“What about the Texans? They have thus far provided six squadrons of Hurricanes, along with experienced pilots and all necessary support personnel. But they have not been used yet. Why is that?”

“Sir, their tactics and procedures don’t mesh well with standard RAF practice, and their commander, Brigadier General Killdeer, has refused to change them. Furthermore, he has also refused recommendations that his aircraft should be painted in standard RAF colours and markings to avoid possible confusion and mis-identification.”

“I was given to understand that their colour scheme and markings were quite distinctive, and unlikely to be confused with Jerry aircraft.”

“I fear that the confusion would be amongst the general public, Prime Minister. Seeing non-British aircraft in the skies over the combat zones may spark undue… concern, in people on the ground.”

“I find that difficult to believe, Marshal. After all, it’s quite well known that the Republic of Texas have allied themselves with us and have been providing men and materiel to help fend off any probable invasion from the German forces in France.”

“But Prime Minister, The Polish and Czech Governments-in-Exile have not objected to their men flying under our colours. In my opinion the Texans are being quite unreasonable.”

Foreign Secretary Anthony Eden said “I don’t think it’s the least bit unreasonable. After all, the Polish and Czech squadrons are RAF squadrons, with all of their equipment provided by us. The Texans are here on their own, with equipment they manufactured and transported here, with pilots and maintenance staff they have provided. Of course they should fight under their own colours. It was absolutely ridiculous to suggest otherwise.”

“Dowding, what do you think of this? Should the Texans be moved south? “

Air Vice-Marshal Sir Hugh Dowding, the head of RAF Fighter Command hesitated, torn between the need to answer his Prime Minister honestly and not wanting to undercut his direct superior. Finally, he spoke. “Prime Minister, I should very much like to have them on active service in Eleven or Twelve Group. I believe their more powerful armament and other innovations would come as a great surprise to the Jerries. They have actually performed very well in practice intercepts, following the instructions of the ground controllers to the letter, scrambling in good time and reaching their assigned intercept stations quickly and in good order. I don’t believe there would be any trouble integrating them into Parks’ or Leigh-Mallory’s groups.”

Newall gave Dowding a very dirty look, but kept silent since the question had come directly from the Prime Minister. “Prime Minister, the problem of their air combat tactics remains. Those are quite similar to how the Jerries operate. This would be another source of possible confusion. No, sir. Barring unusual overriding circumstances, I cannot recommend bringing the Texas squadrons south at this time.”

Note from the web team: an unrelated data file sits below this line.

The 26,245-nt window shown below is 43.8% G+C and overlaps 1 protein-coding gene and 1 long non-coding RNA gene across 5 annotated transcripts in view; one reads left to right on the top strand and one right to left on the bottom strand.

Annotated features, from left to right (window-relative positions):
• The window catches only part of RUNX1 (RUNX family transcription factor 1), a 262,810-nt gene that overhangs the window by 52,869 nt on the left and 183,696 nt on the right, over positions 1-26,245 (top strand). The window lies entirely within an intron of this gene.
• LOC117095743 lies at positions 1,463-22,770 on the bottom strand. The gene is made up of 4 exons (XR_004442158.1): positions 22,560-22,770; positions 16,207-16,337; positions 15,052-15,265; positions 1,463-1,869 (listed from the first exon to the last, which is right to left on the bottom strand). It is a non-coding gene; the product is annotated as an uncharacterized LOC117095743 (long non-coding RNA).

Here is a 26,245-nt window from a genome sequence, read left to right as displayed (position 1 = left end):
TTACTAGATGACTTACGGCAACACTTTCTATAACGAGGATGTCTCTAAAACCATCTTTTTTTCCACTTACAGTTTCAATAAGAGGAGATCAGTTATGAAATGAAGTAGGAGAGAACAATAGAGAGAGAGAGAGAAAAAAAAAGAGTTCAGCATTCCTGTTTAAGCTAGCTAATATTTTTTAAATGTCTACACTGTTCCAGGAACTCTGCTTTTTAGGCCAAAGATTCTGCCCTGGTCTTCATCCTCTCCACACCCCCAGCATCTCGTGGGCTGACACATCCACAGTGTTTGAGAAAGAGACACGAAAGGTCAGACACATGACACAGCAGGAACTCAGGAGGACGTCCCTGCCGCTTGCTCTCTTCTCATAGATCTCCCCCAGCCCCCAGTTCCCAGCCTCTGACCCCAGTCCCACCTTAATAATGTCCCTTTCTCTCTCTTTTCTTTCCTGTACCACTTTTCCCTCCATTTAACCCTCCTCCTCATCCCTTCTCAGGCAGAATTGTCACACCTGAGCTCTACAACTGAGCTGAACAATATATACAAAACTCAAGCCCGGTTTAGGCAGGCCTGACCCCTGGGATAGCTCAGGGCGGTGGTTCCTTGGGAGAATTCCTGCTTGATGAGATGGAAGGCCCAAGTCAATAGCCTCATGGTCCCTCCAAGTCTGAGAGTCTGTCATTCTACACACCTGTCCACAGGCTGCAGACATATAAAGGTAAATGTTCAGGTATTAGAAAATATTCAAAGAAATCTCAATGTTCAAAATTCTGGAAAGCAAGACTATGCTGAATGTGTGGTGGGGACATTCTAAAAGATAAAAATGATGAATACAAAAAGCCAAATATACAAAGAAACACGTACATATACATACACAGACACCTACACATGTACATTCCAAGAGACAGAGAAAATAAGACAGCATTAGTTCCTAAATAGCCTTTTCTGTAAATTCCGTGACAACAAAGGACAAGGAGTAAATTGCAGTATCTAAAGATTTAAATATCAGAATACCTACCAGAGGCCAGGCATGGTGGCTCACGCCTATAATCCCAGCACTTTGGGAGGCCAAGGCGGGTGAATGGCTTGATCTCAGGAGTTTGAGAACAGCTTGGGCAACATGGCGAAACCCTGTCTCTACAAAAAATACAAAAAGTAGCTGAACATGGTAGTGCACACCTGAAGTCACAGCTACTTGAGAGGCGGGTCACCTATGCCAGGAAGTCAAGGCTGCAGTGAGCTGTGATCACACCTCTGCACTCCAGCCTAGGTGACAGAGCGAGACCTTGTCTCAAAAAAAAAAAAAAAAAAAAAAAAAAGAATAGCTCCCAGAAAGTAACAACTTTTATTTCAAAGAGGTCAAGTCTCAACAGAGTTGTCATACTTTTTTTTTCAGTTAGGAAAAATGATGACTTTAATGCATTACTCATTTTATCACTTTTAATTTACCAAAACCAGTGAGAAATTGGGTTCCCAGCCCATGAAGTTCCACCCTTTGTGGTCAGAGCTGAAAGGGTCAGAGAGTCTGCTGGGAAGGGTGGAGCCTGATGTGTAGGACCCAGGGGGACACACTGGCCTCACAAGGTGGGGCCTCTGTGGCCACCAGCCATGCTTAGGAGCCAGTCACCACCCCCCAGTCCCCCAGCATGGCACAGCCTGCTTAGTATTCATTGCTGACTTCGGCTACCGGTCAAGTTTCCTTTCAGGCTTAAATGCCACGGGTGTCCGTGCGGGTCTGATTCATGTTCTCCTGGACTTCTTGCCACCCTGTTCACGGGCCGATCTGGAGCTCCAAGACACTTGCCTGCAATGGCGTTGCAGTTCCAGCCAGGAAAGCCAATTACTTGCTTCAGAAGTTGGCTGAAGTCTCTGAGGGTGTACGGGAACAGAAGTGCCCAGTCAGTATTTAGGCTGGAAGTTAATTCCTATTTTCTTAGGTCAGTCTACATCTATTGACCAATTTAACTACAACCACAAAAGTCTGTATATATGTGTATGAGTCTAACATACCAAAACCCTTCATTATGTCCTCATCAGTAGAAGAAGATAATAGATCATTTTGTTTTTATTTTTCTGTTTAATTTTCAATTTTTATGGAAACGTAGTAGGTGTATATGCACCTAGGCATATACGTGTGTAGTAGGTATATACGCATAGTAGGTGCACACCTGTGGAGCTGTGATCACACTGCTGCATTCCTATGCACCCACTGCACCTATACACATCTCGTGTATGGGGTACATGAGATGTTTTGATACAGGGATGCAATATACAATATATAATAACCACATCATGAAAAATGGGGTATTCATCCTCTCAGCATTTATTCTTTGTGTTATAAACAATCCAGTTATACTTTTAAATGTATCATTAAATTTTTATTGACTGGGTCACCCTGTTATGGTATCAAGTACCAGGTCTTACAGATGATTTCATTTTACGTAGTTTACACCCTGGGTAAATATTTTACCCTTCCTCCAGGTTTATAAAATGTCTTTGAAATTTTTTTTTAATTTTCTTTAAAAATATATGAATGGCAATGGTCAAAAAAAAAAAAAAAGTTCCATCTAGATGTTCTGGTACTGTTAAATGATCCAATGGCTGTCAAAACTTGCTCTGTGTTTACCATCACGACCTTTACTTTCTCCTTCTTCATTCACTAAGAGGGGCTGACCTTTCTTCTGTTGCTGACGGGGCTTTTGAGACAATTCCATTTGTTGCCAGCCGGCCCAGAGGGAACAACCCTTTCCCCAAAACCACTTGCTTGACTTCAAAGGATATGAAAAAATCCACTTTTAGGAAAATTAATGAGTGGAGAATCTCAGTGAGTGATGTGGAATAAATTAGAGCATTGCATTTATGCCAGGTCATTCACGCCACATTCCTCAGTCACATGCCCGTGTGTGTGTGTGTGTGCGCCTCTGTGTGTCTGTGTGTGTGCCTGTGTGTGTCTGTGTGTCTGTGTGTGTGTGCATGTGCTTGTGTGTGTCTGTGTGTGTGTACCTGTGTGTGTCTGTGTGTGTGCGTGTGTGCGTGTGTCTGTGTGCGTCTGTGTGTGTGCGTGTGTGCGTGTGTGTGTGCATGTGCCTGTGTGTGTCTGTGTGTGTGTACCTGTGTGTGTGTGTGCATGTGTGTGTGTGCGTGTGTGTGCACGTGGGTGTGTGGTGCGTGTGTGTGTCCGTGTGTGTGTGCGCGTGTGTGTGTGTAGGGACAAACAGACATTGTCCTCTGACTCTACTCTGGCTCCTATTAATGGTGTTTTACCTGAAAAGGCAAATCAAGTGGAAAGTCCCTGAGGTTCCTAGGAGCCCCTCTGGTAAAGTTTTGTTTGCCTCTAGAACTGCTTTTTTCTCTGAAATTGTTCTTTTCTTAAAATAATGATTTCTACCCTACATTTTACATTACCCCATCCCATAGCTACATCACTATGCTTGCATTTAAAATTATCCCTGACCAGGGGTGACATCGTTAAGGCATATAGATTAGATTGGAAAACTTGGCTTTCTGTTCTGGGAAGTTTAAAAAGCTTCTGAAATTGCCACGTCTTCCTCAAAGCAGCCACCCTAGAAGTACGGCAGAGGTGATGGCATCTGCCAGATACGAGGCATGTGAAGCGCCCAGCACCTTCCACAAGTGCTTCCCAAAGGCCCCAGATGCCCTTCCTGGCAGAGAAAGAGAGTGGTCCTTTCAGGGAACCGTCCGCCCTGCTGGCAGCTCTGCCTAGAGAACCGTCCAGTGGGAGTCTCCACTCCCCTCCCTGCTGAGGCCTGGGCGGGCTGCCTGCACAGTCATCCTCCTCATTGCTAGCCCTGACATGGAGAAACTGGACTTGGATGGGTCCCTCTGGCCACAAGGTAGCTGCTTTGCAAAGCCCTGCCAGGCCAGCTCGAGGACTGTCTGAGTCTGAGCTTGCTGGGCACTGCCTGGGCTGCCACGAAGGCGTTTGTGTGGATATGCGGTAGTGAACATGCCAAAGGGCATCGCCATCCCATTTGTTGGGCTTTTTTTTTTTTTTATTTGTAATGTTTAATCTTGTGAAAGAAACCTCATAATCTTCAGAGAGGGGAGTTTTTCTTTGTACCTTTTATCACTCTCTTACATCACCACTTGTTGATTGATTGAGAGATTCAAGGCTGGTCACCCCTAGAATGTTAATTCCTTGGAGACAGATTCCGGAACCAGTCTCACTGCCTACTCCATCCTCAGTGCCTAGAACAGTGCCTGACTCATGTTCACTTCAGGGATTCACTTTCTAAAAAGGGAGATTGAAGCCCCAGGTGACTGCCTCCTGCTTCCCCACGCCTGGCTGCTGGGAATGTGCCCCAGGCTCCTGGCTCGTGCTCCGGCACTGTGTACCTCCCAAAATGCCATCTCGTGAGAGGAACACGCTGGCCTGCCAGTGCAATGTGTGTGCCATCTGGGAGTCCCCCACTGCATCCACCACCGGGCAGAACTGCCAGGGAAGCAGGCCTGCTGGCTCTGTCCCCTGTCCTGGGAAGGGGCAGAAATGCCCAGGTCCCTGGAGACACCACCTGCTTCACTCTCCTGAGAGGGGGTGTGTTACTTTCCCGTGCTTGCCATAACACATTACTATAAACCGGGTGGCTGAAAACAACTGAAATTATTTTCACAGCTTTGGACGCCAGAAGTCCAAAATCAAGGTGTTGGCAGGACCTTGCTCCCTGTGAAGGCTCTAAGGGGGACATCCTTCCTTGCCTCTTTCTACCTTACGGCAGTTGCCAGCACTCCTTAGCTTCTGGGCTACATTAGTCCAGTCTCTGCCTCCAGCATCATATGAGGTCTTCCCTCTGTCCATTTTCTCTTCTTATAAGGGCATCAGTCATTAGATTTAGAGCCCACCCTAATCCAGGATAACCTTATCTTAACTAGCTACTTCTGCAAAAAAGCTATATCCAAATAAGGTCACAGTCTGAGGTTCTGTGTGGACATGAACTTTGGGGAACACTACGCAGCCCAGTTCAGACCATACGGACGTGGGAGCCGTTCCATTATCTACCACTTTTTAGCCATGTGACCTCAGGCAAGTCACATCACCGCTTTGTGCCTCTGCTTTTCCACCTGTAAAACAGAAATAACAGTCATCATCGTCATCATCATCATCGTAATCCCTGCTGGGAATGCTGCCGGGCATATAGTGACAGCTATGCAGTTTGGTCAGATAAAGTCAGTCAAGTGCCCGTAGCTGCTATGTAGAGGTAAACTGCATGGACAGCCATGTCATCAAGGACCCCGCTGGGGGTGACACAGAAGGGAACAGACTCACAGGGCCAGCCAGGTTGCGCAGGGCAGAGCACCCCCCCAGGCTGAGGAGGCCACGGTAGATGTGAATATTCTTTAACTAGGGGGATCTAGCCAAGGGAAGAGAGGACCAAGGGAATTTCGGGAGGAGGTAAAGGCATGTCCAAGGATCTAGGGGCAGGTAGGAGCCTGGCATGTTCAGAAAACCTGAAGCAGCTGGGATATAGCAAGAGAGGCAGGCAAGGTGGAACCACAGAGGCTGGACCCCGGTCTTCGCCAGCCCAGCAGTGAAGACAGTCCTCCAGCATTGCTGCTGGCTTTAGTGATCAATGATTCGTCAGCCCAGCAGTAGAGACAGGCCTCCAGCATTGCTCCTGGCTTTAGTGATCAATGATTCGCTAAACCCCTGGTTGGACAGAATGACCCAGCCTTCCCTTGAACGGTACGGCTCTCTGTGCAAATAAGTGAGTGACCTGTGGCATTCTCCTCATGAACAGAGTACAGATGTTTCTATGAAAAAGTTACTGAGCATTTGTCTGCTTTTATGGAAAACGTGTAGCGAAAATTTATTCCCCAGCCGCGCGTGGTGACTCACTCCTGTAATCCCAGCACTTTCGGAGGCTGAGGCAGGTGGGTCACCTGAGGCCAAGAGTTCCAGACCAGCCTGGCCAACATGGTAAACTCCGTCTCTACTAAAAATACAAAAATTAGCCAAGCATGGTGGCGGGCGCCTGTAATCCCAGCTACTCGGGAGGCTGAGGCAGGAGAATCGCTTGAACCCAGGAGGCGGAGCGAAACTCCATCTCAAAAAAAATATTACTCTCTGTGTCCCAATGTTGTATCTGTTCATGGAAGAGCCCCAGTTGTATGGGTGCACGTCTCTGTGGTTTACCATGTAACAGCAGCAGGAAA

“Dowding, what is the problem with the Texan’s air tactics? Surely this is something that can be worked out?”

“Prime Minister, I don’t see it as a problem at all. They use a two ship, leader - wingman formation as the basis of their combat doctrine, much like the Jerries do. We use a three ship formation, with a leader and two wingmen. This provides greater firepower to the formation, but some argue that it is less flexible than how the Jerries and Texans operate. This has actually been quite useful for training our pilots. Thirteen Group’s commander has been using the Texans as an ‘opposition force’ for new squadrons working up before being transferred south, giving them experience in the enemy’s tactics. Frankly, if there is any confusion caused by this, it will most likely be on the part of the Jerries, which can only work to our advantage.”

Eden spoke again. “As it happens, Sir Cyril, there are overriding circumstances. I am in receipt of an official communication from President Velasquez, asking why the Texas Marine Air Forces have not been committed to battle yet. I think it would be most imprudent to tell him that the head of the RAF feels they are not needed in the midst of the greatest air battle the world has ever seen. Don’t you agree?”

Newall spluttered, drawing a deep breath in readiness for a harsh reply. Thinking better of it, he sighed, then said “Very well. Dowding, when we have finished here please start the process to have the Texas squadrons transferred to Twelve Group. Perhaps Leigh-Mallory and Bader will know what to do with them.”

Dowding tried hard to hide the joy he felt at this decision. He mostly succeeded. “As you wish, sir.”

Thursday, September 29, 2022

It’s alive!!!

The second book in the ‘Republic of Texas Navy’ series, ‘The Lone Star, the Tricolor, and the Swastika’, is now available on Amazon.

I hope y’all like it.

Friday, September 23, 2022

Welcome to the Republic of Texas Navy Archives

 Hello everybody.

Welcome to my new blog.

This is where I will be posting updates on upcoming books, snippets from future works-in-progress, and other things related to my writing.

Things may be a bit confused here for a bit while I get settled in. My current plan is to get something posted every week. That may change as things develop.